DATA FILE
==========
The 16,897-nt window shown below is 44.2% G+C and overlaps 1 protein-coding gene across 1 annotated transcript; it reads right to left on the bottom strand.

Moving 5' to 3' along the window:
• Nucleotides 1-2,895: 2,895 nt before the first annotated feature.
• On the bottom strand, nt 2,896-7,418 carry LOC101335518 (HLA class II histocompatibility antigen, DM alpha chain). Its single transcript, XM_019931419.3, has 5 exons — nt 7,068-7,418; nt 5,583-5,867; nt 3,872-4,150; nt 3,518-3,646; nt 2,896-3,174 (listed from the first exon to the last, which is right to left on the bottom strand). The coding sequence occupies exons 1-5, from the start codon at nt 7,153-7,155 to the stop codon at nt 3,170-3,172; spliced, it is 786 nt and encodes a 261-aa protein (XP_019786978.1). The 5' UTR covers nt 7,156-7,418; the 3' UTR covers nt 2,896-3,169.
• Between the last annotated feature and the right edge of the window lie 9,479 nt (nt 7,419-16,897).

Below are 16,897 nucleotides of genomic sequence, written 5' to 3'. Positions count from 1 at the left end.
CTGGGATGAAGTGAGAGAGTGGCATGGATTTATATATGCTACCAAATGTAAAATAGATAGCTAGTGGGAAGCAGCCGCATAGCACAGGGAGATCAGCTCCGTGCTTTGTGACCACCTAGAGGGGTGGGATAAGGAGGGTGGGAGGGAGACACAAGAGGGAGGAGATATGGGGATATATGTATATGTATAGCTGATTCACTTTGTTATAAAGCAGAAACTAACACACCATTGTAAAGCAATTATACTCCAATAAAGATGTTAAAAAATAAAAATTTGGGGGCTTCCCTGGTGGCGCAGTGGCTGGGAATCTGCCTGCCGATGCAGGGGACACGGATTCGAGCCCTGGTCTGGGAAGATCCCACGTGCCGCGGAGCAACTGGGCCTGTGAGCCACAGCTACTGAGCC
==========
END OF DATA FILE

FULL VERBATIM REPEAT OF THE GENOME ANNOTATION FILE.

The 16,897-nt window shown below is 44.2% G+C and overlaps 1 protein-coding gene across 1 annotated transcript; it reads right to left on the bottom strand.

Moving 5' to 3' along the window:
• Nucleotides 1-2,895: 2,895 nt before the first annotated feature.
• On the bottom strand, nt 2,896-7,418 carry LOC101335518 (HLA class II histocompatibility antigen, DM alpha chain). Its single transcript, XM_019931419.3, has 5 exons — nt 7,068-7,418; nt 5,583-5,867; nt 3,872-4,150; nt 3,518-3,646; nt 2,896-3,174 (listed from the first exon to the last, which is right to left on the bottom strand). The coding sequence occupies exons 1-5, from the start codon at nt 7,153-7,155 to the stop codon at nt 3,170-3,172; spliced, it is 786 nt and encodes a 261-aa protein (XP_019786978.1). The 5' UTR covers nt 7,156-7,418; the 3' UTR covers nt 2,896-3,169.
• Between the last annotated feature and the right edge of the window lie 9,479 nt (nt 7,419-16,897).

Below are 16,897 nucleotides of genomic sequence, written 5' to 3'. Positions count from 1 at the left end.
CTGGGATGAAGTGAGAGAGTGGCATGGATTTATATATGCTACCAAATGTAAAATAGATAGCTAGTGGGAAGCAGCCGCATAGCACAGGGAGATCAGCTCCGTGCTTTGTGACCACCTAGAGGGGTGGGATAAGGAGGGTGGGAGGGAGACACAAGAGGGAGGAGATATGGGGATATATGTATATGTATAGCTGATTCACTTTGTTATAAAGCAGAAACTAACACACCATTGTAAAGCAATTATACTCCAATAAAGATGTTAAAAAATAAAAATTTGGGGGCTTCCCTGGTGGCGCAGTGGCTGGGAATCTGCCTGCCGATGCAGGGGACACGGATTCGAGCCCTGGTCTGGGAAGATCCCACGTGCCGCGGAGCAACTGGGCCTGTGAGCCACAGCTACTGAGCC